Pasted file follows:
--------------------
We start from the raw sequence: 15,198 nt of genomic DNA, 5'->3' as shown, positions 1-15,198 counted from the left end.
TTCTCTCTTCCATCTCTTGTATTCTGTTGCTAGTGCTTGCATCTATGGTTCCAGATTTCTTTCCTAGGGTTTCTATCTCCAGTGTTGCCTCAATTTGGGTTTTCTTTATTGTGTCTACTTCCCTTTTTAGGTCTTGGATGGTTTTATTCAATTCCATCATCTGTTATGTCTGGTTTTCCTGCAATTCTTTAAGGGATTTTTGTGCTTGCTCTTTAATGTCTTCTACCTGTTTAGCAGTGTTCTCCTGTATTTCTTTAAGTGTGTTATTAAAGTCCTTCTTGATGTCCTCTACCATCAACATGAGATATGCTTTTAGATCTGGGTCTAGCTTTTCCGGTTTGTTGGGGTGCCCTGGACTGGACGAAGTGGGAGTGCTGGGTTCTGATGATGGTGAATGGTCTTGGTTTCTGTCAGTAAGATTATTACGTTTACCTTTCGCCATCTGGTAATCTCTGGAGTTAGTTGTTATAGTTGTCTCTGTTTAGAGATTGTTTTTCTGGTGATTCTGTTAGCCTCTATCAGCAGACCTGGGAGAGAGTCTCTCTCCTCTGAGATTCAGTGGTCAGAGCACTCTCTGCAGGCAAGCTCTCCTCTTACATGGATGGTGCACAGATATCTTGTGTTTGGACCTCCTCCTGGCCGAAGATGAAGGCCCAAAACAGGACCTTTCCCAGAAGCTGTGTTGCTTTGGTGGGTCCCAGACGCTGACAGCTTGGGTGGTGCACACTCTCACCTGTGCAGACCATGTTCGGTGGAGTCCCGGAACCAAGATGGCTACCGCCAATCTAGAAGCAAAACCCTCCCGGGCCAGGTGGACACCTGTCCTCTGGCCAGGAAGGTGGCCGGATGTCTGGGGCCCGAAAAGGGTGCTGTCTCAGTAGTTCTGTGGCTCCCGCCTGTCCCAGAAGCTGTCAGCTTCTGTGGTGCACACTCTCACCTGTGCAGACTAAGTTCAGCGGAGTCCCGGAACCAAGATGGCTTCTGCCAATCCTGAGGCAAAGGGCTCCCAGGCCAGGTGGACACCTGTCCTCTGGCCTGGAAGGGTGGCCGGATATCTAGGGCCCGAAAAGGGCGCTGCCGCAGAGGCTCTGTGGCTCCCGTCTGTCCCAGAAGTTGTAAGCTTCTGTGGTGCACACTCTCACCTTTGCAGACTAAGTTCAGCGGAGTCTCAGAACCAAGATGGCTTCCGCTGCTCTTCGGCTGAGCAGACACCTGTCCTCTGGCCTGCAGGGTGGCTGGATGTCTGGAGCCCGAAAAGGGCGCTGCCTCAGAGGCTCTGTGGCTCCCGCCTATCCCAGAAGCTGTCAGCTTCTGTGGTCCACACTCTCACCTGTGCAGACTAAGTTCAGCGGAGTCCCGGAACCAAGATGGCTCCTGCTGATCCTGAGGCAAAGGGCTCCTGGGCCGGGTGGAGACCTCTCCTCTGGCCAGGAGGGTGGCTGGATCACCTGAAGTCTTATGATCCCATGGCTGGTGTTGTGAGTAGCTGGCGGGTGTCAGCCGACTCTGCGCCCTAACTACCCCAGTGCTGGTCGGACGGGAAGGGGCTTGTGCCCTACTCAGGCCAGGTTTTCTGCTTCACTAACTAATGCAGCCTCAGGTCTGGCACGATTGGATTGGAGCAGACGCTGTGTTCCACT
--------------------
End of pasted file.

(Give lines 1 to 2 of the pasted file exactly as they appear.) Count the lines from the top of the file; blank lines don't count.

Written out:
We start from the raw sequence: 15,198 nt of genomic DNA, 5'->3' as shown, positions 1-15,198 counted from the left end.
TTCTCTCTTCCATCTCTTGTATTCTGTTGCTAGTGCTTGCATCTATGGTTCCAGATTTCTTTCCTAGGGTTTCTATCTCCAGTGTTGCCTCAATTTGGGTTTTCTTTATTGTGTCTACTTCCCTTTTTAGGTCTTGGATGGTTTTATTCAATTCCATCATCTGTTATGTCTGGTTTTCCTGCAATTCTTTAAGGGATTTTTGTGCTTGCTCTTTAATGTCTTCTACCTGTTTAGCAGTGTTCTCCTGTATTTCTTTAAGTGTGTTATTAAAGTCCTTCTTGATGTCCTCTACCATCAACATGAGATATGCTTTTAGATCTGGGTCTAGCTTTTCCGGTTTGTTGGGGTGCCCTGGACTGGACGAAGTGGGAGTGCTGGGTTCTGATGATGGTGAATGGTCTTGGTTTCTGTCAGTAAGATTATTACGTTTACCTTTCGCCATCTGGTAATCTCTGGAGTTAGTTGTTATAGTTGTCTCTGTTTAGAGATTGTTTTTCTGGTGATTCTGTTAGCCTCTATCAGCAGACCTGGGAGAGAGTCTCTCTCCTCTGAGATTCAGTGGTCAGAGCACTCTCTGCAGGCAAGCTCTCCTCTTACATGGATGGTGCACAGATATCTTGTGTTTGGACCTCCTCCTGGCCGAAGATGAAGGCCCAAAACAGGACCTTTCCCAGAAGCTGTGTTGCTTTGGTGGGTCCCAGACGCTGACAGCTTGGGTGGTGCACACTCTCACCTGTGCAGACCATGTTCGGTGGAGTCCCGGAACCAAGATGGCTACCGCCAATCTAGAAGCAAAACCCTCCCGGGCCAGGTGGACACCTGTCCTCTGGCCAGGAAGGTGGCCGGATGTCTGGGGCCCGAAAAGGGTGCTGTCTCAGTAGTTCTGTGGCTCCCGCCTGTCCCAGAAGCTGTCAGCTTCTGTGGTGCACACTCTCACCTGTGCAGACTAAGTTCAGCGGAGTCCCGGAACCAAGATGGCTTCTGCCAATCCTGAGGCAAAGGGCTCCCAGGCCAGGTGGACACCTGTCCTCTGGCCTGGAAGGGTGGCCGGATATCTAGGGCCCGAAAAGGGCGCTGCCGCAGAGGCTCTGTGGCTCCCGTCTGTCCCAGAAGTTGTAAGCTTCTGTGGTGCACACTCTCACCTTTGCAGACTAAGTTCAGCGGAGTCTCAGAACCAAGATGGCTTCCGCTGCTCTTCGGCTGAGCAGACACCTGTCCTCTGGCCTGCAGGGTGGCTGGATGTCTGGAGCCCGAAAAGGGCGCTGCCTCAGAGGCTCTGTGGCTCCCGCCTATCCCAGAAGCTGTCAGCTTCTGTGGTCCACACTCTCACCTGTGCAGACTAAGTTCAGCGGAGTCCCGGAACCAAGATGGCTCCTGCTGATCCTGAGGCAAAGGGCTCCTGGGCCGGGTGGAGACCTCTCCTCTGGCCAGGAGGGTGGCTGGATCACCTGAAGTCTTATGATCCCATGGCTGGTGTTGTGAGTAGCTGGCGGGTGTCAGCCGACTCTGCGCCCTAACTACCCCAGTGCTGGTCGGACGGGAAGGGGCTTGTGCCCTACTCAGGCCAGGTTTTCTGCTTCACTAACTAATGCAGCCTCAGGTCTGGCACGATTGGATTGGAGCAGACGCTGTGTTCCACT